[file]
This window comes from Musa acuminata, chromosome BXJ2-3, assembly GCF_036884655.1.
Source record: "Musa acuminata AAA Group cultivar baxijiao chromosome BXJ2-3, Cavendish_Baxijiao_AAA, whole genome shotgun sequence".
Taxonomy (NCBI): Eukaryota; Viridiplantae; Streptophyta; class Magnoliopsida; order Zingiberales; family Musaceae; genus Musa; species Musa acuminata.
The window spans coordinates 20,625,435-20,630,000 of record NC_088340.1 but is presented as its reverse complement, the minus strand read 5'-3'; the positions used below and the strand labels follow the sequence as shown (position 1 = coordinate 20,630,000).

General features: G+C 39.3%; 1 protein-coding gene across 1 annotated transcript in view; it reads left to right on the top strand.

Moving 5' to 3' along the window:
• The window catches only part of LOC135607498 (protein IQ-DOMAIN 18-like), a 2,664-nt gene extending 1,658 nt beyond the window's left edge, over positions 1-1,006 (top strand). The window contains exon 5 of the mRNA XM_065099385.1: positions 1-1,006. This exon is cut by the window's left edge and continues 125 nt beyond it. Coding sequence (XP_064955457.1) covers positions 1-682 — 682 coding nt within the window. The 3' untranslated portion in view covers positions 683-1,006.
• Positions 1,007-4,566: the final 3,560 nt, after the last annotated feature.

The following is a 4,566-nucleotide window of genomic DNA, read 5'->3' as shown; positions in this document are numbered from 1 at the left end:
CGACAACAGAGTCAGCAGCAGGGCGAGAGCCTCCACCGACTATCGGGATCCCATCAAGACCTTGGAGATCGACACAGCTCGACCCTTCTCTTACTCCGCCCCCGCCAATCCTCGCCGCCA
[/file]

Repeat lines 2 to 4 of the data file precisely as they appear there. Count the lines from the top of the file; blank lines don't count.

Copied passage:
Source record: "Musa acuminata AAA Group cultivar baxijiao chromosome BXJ2-3, Cavendish_Baxijiao_AAA, whole genome shotgun sequence".
Taxonomy (NCBI): Eukaryota; Viridiplantae; Streptophyta; class Magnoliopsida; order Zingiberales; family Musaceae; genus Musa; species Musa acuminata.
The window spans coordinates 20,625,435-20,630,000 of record NC_088340.1 but is presented as its reverse complement, the minus strand read 5'-3'; the positions used below and the strand labels follow the sequence as shown (position 1 = coordinate 20,630,000).